embeddedness of subcybercultures

During the recent weeks and months quite some discussion about Wikipedia in general and its academical usage in particular has aroused—especially interesting to the anthropologist are the according entries and replies over at Savage Minds. Among those teaching at my institute the use of Wikipedia by students is an issue, too. In fact just the day before yesterday I gave my students the ‘order’ not to cite Wikipedia-articles in their papers. I did that for two reasons: 1) I have doubts in undergraduates’ abilities to judge the quality of an anthropology-related Wikipedia-article. 2) I take undergraduate-papers to belong to the genre of academic texts. The school I am stemming from has a rule: [special cases excepted] knowledge taken from encyclopaedias [in Germany there is the distinction between Konversationslexikon and Enzyklopädie—the latter being by definition more academic than the former] is taken for being commonly granted and the source has not to be documented in academic papers. An exception would be if a central argument was taken from a Konversationslexikon or the Wikipedia. But then an error has occurred beforehand: Konversationslexika are no appropriate sources for academic texts—primary data and other academic texts are. So take central arguments from the latter ones, and use the Wikipedia et al. for gaining an overview—not for more. And even for that academic works of reference are to be preferred. In case of sociocultural anthropology I fullheartedly recommend Barnard & Spencer 1996—without having any reservations.

Now, my ‘order’ described above may be worthy of discussion, for sure—and even more after having had a glance or two into my very own project-website and blog, as those contain a lot of links to Wikipedia-entries. For example the appendices lingo and listofgames. Why is that? Because: 1) I consider Wikipedia to be a part of my field—at least a part of the realm into which ‘my tribe’s’ realm is embedded. Therefore Wikipedia-entries touching topics like computergames, -mods, and all things g33k constitute primary data in the from of the cyberians’ emic knowledge and/or perspective. 2) I sense Wikipedia-entries on said topics to be of high reliability. Take for example the entries on l33t-5p3ak or the hot coffee mod. Cyberians, those who culturally appropriate ICTs—I am not speaking of passive ‘consumers’ or ‘users’—have a strong sense of history, of background-information, and feel an impulse to not only document but to share all of that. Gamemodding, open source, open content, creative commons, and collaborative efforts like Wikipedia are kin to each other—and they are all aspects of that part of cyberculture which manifests itself online. Norms, values, and ideas of the members of the ‘cyberian tribes’ become visible by means of the named examples.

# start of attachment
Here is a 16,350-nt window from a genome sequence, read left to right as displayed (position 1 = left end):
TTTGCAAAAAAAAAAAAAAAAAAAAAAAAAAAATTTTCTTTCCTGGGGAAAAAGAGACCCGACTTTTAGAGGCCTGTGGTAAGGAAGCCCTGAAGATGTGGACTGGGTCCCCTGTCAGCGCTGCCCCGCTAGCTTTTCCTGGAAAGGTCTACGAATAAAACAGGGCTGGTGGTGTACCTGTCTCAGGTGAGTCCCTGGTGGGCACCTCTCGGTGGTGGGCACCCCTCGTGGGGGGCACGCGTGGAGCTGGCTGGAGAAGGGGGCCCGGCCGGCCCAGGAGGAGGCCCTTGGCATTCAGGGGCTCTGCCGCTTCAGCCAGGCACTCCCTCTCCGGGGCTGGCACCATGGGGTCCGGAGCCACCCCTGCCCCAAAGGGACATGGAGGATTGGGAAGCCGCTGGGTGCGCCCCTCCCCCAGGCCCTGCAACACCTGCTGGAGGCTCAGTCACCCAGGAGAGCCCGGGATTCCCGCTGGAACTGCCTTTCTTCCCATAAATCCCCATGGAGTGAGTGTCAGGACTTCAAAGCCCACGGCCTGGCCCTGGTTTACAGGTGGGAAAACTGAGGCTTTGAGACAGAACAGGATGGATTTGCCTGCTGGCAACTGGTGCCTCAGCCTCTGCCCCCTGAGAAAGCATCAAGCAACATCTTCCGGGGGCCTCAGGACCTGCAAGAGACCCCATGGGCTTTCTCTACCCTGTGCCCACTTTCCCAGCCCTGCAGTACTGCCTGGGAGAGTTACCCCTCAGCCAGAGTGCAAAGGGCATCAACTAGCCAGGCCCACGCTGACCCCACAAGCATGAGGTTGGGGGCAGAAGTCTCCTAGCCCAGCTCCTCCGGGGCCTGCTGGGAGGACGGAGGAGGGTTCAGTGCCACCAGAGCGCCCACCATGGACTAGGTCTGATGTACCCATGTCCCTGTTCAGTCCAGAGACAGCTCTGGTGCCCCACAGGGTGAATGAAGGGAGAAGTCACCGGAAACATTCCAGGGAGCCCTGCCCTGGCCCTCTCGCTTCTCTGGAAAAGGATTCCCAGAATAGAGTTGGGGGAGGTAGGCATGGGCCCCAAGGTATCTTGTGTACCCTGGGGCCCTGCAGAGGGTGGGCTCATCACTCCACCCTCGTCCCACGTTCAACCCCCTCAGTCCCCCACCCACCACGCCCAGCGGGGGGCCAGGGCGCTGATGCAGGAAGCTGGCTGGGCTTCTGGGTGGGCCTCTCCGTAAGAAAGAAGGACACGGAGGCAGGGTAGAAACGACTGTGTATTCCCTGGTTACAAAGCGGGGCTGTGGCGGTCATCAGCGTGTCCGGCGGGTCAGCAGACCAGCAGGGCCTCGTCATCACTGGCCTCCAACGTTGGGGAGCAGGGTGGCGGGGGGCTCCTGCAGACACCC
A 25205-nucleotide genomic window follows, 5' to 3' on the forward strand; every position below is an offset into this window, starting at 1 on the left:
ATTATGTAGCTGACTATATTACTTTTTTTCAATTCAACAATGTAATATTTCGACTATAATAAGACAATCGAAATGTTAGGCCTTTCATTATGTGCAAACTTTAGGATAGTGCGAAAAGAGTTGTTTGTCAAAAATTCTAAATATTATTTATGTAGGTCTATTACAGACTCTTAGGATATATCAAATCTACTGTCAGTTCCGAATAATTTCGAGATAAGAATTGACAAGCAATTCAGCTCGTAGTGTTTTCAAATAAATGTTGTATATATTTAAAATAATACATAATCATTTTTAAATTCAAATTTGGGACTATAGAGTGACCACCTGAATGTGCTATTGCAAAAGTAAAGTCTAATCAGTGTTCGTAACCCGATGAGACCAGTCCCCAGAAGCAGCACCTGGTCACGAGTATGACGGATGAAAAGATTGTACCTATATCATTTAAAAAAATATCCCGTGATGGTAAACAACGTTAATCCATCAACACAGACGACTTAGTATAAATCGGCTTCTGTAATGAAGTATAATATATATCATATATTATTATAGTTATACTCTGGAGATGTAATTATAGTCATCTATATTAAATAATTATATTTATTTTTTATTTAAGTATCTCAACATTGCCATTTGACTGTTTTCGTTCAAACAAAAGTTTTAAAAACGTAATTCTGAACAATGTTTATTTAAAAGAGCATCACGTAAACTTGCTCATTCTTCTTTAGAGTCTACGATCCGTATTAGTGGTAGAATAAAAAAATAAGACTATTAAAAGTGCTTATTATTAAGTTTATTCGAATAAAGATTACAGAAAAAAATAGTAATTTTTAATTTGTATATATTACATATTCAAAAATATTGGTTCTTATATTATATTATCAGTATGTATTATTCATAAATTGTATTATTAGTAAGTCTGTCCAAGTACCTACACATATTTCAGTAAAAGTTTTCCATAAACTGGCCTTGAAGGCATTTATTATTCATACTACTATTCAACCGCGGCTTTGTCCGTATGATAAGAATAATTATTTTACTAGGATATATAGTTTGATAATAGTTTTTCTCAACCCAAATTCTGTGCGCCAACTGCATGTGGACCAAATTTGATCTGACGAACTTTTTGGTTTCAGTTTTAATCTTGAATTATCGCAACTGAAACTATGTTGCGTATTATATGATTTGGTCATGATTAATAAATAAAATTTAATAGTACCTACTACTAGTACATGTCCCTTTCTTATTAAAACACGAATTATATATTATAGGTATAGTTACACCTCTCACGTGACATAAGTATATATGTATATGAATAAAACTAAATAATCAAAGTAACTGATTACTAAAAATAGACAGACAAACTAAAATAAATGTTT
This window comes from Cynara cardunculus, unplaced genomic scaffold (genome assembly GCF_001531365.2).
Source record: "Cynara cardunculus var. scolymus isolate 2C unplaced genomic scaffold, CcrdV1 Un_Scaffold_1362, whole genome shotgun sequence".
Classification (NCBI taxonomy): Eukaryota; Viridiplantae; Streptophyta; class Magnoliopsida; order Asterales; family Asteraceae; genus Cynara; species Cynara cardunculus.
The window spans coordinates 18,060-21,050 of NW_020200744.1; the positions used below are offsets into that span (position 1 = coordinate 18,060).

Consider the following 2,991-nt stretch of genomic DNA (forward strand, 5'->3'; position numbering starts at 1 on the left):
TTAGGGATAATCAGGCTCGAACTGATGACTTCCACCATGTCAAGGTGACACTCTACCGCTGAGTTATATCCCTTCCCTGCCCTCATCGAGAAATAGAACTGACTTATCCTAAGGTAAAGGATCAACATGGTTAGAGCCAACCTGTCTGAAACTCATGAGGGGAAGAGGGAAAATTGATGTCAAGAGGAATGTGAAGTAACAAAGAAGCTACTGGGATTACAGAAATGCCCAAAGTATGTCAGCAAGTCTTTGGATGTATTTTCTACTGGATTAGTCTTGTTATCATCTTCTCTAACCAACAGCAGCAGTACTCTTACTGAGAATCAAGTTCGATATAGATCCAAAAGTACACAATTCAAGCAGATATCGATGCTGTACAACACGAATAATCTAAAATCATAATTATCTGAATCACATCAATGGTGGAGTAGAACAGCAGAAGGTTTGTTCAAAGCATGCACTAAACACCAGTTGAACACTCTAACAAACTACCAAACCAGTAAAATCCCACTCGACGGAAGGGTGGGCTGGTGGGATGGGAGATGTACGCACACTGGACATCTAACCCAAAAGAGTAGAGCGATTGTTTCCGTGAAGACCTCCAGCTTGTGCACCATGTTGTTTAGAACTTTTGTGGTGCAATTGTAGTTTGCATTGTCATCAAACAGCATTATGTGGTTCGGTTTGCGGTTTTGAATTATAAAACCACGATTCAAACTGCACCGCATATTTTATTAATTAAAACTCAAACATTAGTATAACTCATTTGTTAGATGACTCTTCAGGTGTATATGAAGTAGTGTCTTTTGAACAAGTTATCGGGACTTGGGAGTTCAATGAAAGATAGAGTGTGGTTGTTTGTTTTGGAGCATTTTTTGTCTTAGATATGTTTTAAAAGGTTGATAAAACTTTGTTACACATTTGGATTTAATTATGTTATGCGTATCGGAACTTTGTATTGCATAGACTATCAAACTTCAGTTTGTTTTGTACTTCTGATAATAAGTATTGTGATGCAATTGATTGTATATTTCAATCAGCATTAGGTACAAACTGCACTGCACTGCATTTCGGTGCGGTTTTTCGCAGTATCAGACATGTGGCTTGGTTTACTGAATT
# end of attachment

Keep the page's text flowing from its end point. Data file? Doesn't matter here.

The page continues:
A slightly different, but related case is my continuous preying on boingboing-entries. A lot of boingboing’s content fills the picture of what online-cyberculture is all about. The subject of my focus—the culture of gamemodders—is embedded therein. But it is also true that I should post less about wonderful things found at boingboing, and more about original things found inside ‘my community’, like e.g. dreamscream. The wandering astray has to be dammed up.

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